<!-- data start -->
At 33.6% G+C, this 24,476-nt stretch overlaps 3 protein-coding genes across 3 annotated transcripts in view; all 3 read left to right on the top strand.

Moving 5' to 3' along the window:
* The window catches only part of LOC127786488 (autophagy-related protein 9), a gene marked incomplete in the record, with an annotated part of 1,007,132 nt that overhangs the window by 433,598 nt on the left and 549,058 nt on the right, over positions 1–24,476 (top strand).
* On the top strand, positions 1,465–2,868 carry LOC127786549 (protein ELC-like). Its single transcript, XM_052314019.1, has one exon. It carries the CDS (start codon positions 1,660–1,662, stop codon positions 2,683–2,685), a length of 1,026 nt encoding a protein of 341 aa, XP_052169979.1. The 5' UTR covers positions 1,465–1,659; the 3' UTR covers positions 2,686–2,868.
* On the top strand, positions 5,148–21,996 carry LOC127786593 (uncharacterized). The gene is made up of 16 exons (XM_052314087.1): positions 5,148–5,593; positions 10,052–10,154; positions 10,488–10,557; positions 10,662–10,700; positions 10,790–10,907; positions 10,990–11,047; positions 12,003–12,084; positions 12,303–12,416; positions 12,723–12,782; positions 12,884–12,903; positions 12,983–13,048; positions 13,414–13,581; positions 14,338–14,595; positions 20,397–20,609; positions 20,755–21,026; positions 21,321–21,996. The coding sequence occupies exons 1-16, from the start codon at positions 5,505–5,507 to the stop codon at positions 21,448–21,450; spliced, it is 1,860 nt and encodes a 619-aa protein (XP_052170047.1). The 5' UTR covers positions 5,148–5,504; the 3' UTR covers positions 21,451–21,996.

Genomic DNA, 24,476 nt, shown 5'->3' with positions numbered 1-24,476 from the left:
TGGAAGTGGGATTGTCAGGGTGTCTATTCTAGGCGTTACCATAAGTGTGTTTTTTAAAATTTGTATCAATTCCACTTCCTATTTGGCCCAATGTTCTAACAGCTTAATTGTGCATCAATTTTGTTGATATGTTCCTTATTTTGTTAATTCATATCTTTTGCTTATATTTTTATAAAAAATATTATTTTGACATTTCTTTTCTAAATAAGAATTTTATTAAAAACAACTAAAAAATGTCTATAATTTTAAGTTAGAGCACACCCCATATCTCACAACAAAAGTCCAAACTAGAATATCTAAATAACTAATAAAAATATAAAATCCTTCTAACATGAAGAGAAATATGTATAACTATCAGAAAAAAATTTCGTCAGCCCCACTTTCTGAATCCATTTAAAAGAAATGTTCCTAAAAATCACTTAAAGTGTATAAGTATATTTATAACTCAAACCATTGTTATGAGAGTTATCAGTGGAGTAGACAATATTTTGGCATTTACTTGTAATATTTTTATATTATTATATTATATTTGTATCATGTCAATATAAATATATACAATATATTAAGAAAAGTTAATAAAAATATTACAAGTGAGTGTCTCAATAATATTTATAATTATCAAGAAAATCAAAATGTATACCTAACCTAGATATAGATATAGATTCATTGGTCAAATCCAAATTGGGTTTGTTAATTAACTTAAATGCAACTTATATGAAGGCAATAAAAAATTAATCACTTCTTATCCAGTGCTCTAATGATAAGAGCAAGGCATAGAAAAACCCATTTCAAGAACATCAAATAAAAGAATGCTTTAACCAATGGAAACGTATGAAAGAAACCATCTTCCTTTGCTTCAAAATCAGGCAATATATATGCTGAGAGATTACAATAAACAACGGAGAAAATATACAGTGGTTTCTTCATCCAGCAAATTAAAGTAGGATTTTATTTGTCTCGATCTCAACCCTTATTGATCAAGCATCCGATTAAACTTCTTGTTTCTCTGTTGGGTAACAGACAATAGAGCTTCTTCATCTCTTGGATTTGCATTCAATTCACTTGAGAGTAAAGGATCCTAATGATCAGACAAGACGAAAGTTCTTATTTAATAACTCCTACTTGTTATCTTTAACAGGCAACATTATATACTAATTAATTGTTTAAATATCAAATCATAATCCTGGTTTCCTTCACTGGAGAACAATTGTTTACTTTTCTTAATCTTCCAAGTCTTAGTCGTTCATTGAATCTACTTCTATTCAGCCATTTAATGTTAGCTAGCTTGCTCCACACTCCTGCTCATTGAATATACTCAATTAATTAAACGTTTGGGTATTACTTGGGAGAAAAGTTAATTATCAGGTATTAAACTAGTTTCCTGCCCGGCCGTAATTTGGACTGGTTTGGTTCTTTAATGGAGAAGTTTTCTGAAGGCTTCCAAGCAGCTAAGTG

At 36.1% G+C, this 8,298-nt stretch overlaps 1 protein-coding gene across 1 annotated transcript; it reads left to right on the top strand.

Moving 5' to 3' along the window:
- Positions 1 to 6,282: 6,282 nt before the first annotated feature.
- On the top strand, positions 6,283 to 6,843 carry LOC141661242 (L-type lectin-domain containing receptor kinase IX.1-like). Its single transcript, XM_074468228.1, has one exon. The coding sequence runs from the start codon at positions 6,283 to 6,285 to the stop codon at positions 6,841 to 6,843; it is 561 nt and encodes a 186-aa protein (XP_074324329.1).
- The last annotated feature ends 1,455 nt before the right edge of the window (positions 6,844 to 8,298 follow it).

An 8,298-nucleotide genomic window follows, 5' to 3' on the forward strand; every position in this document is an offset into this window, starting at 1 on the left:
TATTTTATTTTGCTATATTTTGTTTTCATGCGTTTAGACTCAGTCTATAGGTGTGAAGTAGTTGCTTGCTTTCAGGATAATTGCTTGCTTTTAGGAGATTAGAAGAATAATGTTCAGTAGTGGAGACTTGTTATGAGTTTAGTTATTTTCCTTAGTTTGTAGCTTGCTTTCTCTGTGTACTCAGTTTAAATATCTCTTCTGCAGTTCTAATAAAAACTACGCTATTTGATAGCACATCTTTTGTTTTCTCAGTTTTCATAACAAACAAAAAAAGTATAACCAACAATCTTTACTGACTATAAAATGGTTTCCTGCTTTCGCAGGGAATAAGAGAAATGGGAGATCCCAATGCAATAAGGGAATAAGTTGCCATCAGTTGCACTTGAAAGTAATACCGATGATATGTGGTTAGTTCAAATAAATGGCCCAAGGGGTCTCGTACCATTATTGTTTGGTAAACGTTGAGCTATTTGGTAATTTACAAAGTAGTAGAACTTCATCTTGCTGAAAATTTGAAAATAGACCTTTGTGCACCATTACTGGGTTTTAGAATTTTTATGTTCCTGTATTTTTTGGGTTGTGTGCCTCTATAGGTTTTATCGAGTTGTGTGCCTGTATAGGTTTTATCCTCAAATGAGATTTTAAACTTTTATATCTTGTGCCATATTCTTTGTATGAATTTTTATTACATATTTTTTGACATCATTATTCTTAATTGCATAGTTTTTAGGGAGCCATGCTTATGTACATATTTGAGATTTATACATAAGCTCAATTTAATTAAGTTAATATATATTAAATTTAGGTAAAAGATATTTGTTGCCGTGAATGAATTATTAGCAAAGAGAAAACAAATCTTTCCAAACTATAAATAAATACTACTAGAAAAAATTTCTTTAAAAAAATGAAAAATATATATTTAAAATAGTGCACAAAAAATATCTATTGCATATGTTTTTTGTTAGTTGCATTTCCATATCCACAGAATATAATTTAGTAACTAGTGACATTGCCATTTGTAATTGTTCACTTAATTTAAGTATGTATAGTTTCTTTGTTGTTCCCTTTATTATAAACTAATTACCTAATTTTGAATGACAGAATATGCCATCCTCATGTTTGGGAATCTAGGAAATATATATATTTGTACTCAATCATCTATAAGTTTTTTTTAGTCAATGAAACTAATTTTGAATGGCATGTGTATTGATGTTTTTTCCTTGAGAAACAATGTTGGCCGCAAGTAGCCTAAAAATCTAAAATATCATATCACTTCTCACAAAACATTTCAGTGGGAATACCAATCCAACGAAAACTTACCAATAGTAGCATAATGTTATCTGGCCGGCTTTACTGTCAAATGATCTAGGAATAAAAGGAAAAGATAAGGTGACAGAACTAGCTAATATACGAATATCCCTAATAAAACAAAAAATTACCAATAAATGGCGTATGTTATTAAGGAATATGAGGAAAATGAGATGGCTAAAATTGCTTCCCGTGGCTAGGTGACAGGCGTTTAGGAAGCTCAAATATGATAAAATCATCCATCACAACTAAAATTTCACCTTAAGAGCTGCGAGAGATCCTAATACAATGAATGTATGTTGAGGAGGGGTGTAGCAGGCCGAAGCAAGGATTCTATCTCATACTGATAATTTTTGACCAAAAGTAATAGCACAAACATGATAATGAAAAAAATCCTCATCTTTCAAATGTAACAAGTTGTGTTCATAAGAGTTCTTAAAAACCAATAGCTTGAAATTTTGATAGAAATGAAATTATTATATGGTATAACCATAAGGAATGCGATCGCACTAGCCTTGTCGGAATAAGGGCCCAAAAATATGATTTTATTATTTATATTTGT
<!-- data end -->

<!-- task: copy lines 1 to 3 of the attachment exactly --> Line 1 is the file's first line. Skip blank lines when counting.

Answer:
At 33.6% G+C, this 24,476-nt stretch overlaps 3 protein-coding genes across 3 annotated transcripts in view; all 3 read left to right on the top strand.

Moving 5' to 3' along the window:
* The window catches only part of LOC127786488 (autophagy-related protein 9), a gene marked incomplete in the record, with an annotated part of 1,007,132 nt that overhangs the window by 433,598 nt on the left and 549,058 nt on the right, over positions 1–24,476 (top strand).